Meet the Oldest Working Member of SAG
Connie Sawyer — who appears in The Hollywood Reporter magazine's feature about the history and the future of beloved industry retirement community the MPTF Country House — has appeared in everything from 1979's 'Fast Break' with Gabe Kaplan to Showtime's 'Ray Donovan,' which she "loved": "My son was a hitman, and I really got to cuss."
A version of this story first appeared in the May 1 issue of The Hollywood Reporter magazine. To receive the magazine, click here to subscribe.
"With John Oliver's show, they said, 'Get Connie to do this,' " 10-year home resident Connie Sawyer recalls of a bit part she played on a recent episode of HBO's Last Week Tonight. "I had to get to 102 not to have to audition — for once!" The character actress (the oldest working member of the Screen Actors Guild and the Academy) has specialized in "old ladies — happy, cranky, sad" since the Ford administration. (Her first listed IMDb credit as such was in 1975's William Shatner-starring ABC spy drama Barbary Coast.)
With Gabe Kaplan on the set of the 1979 film 'Fast Break.'
Between regular poker games, occasional visits to Santa Anita Park ("I'm a big bettor – two bucks!") and constant audiences with her grand- and great-grandchildren (there's 10 of them), Sawyer has remained busy on everything from 2 Broke Girls and New Girl to NCIS: Los Angeles and Ray Donovan. "I loved working on Donovan — my son was a hitman, and I really got to cuss," she says. One potential gig that didn't pan out: Performing opposite that other elder stateswoman of the Hollywood acting community, Betty White, on Hot in Cleveland. "They said I looked too much like her and they didn't buy me."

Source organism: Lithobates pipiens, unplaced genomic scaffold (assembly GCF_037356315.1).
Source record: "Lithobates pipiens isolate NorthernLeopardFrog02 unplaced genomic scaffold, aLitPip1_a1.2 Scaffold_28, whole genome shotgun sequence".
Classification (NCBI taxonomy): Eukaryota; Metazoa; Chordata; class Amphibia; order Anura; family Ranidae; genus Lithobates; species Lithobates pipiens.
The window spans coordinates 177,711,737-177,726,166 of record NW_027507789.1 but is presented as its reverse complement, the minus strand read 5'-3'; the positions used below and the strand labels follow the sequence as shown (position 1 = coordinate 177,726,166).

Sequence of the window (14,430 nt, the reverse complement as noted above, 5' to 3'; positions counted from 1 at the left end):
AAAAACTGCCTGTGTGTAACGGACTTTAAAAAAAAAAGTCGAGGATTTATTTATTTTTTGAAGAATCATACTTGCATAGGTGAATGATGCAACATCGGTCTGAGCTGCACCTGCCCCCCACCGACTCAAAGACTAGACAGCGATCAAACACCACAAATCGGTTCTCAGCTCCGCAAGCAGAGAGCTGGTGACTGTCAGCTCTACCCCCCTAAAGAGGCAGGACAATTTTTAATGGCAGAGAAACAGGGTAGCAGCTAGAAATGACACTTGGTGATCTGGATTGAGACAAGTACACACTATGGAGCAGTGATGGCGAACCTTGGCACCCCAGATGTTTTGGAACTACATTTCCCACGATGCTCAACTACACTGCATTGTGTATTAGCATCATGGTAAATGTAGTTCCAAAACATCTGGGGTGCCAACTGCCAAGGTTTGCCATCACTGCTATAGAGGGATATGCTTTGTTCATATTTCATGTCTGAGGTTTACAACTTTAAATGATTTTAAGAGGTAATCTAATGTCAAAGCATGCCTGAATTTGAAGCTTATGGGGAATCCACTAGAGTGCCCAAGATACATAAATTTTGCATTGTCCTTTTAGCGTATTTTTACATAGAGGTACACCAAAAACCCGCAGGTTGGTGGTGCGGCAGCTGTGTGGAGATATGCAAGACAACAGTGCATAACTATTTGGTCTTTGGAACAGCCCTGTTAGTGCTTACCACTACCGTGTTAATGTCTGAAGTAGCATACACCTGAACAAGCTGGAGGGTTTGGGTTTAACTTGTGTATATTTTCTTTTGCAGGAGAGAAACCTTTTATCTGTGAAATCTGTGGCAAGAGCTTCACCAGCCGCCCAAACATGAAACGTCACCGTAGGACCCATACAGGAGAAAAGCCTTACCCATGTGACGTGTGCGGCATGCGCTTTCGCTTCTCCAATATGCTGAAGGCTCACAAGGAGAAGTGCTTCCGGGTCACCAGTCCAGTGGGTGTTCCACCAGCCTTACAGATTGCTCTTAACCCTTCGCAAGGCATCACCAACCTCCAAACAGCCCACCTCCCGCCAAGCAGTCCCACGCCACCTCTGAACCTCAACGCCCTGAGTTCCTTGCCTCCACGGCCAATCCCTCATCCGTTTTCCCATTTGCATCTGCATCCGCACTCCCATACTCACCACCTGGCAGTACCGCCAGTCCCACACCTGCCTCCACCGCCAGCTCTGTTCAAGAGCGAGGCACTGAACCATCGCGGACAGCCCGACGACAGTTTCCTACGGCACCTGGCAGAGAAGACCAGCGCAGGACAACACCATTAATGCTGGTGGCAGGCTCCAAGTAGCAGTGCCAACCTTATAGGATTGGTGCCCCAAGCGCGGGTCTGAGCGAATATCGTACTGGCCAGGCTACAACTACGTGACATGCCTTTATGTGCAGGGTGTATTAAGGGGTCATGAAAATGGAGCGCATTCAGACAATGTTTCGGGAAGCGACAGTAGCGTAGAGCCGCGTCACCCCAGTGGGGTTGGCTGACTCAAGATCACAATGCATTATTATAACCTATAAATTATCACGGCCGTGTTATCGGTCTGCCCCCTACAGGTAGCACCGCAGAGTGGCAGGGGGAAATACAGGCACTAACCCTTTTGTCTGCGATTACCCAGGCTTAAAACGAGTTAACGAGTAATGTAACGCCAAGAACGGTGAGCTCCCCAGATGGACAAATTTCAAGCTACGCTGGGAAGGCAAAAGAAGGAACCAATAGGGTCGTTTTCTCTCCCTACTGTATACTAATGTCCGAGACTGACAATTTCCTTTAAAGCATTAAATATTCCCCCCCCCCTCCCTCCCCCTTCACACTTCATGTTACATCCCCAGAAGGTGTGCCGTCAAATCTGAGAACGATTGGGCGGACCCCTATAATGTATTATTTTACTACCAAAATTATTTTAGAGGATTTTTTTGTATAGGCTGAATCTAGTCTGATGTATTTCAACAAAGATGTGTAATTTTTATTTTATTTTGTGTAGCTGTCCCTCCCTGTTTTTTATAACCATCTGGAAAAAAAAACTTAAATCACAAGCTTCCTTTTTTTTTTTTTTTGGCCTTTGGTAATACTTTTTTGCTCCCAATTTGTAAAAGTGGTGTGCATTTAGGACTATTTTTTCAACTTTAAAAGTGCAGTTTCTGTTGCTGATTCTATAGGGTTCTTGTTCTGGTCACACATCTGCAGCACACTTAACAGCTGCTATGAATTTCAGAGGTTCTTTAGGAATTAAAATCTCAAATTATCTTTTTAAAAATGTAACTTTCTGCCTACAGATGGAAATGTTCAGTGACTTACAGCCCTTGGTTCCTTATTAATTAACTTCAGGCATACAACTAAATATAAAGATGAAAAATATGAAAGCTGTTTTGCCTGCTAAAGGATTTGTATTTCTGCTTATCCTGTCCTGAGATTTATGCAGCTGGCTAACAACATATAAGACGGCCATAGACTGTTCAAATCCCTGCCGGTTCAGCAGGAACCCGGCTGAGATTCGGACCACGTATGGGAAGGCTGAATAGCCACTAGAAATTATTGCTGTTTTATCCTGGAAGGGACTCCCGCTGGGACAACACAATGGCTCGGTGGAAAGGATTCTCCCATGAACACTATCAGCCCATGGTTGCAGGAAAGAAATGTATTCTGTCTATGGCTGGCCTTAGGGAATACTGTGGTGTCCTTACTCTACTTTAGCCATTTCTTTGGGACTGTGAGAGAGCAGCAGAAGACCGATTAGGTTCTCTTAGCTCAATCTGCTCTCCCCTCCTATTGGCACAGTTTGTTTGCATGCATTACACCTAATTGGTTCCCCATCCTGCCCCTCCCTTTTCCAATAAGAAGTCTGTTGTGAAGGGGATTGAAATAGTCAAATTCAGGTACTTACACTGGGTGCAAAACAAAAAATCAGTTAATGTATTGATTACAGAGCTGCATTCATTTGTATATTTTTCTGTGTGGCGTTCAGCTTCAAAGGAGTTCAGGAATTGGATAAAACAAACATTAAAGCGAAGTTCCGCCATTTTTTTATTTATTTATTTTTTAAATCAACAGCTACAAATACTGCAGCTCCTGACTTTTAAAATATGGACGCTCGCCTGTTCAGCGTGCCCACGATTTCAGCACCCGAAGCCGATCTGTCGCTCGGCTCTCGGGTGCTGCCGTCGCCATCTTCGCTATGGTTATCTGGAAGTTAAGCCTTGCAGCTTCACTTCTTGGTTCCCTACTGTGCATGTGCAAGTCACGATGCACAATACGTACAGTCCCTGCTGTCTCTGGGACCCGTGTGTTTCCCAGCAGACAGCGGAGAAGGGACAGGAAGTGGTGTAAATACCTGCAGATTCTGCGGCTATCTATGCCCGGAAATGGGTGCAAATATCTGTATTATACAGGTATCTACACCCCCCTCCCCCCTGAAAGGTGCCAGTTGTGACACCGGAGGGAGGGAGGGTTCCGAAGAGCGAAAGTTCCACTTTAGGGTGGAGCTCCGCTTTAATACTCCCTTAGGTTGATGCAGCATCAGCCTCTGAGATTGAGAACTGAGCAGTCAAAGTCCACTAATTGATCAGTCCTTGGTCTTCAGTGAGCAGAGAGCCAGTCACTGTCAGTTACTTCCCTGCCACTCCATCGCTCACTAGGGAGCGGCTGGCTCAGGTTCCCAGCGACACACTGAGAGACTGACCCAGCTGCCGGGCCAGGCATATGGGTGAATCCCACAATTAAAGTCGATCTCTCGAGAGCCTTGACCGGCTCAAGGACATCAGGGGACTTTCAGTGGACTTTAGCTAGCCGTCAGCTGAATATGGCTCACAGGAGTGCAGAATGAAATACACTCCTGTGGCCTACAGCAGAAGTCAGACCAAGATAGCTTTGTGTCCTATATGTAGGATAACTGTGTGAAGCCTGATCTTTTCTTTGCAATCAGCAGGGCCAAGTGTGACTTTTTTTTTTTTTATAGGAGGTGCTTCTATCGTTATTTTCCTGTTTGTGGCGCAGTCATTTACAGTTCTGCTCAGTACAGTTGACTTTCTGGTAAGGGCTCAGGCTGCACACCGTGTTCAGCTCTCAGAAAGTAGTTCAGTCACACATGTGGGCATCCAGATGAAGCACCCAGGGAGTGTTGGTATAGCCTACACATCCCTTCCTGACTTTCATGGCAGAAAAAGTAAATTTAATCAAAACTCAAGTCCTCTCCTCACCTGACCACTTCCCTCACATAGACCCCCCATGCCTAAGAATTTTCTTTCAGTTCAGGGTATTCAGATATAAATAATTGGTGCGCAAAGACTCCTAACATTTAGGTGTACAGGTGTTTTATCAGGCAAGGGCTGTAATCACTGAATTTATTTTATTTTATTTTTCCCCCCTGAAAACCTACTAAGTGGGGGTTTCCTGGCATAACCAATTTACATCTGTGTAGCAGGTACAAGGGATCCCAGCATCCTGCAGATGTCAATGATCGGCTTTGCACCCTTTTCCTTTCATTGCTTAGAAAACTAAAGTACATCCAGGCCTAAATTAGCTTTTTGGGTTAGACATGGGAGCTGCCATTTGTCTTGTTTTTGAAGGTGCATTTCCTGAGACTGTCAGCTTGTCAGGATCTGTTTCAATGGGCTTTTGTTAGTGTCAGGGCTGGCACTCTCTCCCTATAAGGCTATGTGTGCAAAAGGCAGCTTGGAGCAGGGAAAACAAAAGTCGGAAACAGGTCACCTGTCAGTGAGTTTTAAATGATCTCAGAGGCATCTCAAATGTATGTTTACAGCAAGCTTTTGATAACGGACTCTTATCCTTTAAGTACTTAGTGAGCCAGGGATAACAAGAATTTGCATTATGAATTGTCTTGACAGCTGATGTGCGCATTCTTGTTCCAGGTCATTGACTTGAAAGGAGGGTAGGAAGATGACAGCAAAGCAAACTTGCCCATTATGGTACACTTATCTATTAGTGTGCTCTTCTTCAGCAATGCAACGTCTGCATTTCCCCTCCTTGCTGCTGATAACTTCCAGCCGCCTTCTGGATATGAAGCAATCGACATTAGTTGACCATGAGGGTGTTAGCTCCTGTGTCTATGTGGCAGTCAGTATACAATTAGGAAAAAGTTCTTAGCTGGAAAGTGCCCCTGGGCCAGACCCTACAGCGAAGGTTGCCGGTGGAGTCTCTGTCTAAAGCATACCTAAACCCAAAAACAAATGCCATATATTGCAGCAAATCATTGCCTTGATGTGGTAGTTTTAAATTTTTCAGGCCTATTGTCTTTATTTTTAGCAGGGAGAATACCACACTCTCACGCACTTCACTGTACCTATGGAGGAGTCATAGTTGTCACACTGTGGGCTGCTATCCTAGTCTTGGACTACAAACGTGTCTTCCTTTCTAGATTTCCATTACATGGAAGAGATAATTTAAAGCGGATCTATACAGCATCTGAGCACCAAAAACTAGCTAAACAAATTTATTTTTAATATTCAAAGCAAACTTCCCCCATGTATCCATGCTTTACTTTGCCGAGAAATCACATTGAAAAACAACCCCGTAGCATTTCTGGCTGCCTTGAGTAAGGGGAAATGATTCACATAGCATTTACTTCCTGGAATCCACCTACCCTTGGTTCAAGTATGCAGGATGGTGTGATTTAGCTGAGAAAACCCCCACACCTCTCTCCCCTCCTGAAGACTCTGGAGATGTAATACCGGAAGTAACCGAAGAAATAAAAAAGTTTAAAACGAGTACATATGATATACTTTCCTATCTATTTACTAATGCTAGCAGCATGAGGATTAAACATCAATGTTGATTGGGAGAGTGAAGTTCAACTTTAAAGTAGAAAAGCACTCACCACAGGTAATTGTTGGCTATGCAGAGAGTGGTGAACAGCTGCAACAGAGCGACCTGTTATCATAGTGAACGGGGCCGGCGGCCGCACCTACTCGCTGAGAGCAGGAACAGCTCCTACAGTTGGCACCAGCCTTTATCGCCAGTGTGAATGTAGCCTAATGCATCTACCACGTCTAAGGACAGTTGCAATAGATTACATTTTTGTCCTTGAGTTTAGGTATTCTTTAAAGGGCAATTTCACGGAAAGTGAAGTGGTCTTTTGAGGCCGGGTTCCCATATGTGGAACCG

Protests aside, Sawyer still loves auditioning: "I go out because it keeps me young," she says. "I see most of my ladies, the old ladies, and I come in for the audition and they say, 'Oh, Connie's here, well, let's go home.'" MPTF supporter Yvette Nicole Brown, who has been visiting Sawyer for the past few years, can vouch for her fellow comic actress' popularity with casting directors: "My neighbor is 80, she's an actress — she talks about you," says Brown to Sawyer. "She says, 'That Connie beats me all the time!'" So what can Brown learn from Sawyer's eight decades (and counting) of experience? "Connie told me to just always be myself and always be as funny as I can be — because, you know, some people don't think women can be funny!" says Brown, who's currently starring on CBS' The Odd Couple. "She's been doing it for a long time and she said, 'Just take all your comedy and put it out in the world.' That's what I'm trying to do."